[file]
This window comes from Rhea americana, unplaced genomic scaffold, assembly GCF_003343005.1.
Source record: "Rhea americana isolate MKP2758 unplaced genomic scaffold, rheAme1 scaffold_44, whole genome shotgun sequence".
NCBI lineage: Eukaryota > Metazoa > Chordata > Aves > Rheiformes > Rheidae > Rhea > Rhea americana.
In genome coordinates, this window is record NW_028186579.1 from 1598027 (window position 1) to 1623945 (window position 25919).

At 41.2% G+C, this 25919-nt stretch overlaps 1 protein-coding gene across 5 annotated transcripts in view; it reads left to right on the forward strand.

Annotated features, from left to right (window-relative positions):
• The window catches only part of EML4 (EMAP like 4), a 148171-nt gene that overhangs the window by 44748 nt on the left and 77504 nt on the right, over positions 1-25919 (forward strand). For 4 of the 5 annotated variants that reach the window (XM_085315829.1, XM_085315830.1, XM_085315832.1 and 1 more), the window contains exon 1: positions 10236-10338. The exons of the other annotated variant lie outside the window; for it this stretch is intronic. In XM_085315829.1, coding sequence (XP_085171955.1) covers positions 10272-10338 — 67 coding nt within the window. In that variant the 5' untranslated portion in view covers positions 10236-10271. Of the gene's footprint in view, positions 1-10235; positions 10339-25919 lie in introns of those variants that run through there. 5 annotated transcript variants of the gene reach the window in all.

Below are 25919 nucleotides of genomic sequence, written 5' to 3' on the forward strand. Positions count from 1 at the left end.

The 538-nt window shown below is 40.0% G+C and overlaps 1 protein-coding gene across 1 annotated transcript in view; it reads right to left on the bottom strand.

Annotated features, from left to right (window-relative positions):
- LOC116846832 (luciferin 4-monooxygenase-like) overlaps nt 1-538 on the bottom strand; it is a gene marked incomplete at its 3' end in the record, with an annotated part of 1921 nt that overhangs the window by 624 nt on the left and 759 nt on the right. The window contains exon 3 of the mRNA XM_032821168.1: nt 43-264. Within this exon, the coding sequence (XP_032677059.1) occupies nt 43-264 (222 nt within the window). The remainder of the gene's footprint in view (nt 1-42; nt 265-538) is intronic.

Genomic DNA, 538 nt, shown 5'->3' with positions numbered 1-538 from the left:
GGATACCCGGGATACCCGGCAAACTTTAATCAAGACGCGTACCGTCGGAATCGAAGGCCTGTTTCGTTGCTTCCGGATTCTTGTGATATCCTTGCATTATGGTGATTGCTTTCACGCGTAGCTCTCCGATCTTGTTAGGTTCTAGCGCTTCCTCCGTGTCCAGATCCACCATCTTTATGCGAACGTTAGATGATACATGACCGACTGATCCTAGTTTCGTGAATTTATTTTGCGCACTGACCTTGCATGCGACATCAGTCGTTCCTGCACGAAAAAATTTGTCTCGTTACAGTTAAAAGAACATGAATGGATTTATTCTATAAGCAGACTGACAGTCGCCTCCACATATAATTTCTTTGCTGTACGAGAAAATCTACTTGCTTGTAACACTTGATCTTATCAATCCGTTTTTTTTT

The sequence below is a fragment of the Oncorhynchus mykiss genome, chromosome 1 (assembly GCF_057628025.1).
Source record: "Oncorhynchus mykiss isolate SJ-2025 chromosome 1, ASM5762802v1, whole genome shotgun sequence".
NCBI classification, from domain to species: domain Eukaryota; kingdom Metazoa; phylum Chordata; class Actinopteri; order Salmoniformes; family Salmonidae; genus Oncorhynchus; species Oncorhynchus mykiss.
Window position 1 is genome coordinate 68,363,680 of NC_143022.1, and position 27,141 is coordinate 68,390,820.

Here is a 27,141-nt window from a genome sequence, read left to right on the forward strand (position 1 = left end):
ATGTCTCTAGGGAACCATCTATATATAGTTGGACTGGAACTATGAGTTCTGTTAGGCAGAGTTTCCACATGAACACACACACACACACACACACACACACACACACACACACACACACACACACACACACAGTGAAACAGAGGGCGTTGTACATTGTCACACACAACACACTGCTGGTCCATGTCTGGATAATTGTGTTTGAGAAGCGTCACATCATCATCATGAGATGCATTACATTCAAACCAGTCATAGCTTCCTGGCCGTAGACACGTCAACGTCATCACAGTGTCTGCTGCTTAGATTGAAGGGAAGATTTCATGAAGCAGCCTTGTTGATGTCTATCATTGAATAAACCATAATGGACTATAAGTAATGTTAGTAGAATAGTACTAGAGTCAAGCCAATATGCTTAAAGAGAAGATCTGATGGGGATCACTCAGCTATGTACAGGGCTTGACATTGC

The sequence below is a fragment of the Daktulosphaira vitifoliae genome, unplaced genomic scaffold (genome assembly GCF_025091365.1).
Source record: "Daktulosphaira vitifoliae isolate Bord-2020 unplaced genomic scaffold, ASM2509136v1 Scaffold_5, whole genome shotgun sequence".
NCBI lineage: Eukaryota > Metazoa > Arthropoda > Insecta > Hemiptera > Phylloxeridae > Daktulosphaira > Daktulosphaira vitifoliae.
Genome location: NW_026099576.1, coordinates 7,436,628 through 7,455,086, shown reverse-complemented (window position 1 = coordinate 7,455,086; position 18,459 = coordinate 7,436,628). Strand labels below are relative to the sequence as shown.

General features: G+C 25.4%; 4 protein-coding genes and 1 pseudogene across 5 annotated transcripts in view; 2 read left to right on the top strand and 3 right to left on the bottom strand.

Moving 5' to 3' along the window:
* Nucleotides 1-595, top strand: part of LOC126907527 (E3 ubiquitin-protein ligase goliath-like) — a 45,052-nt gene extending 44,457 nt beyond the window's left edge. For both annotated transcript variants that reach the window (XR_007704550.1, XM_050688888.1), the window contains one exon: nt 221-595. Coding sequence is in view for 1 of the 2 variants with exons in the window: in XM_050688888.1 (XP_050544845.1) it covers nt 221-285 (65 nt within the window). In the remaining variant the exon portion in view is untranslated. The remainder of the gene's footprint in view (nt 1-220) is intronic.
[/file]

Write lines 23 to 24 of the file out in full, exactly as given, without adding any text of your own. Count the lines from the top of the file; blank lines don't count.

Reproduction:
Genome location: NW_026099576.1, coordinates 7,436,628 through 7,455,086, shown reverse-complemented (window position 1 = coordinate 7,455,086; position 18,459 = coordinate 7,436,628). Strand labels below are relative to the sequence as shown.

General features: G+C 25.4%; 4 protein-coding genes and 1 pseudogene across 5 annotated transcripts in view; 2 read left to right on the top strand and 3 right to left on the bottom strand.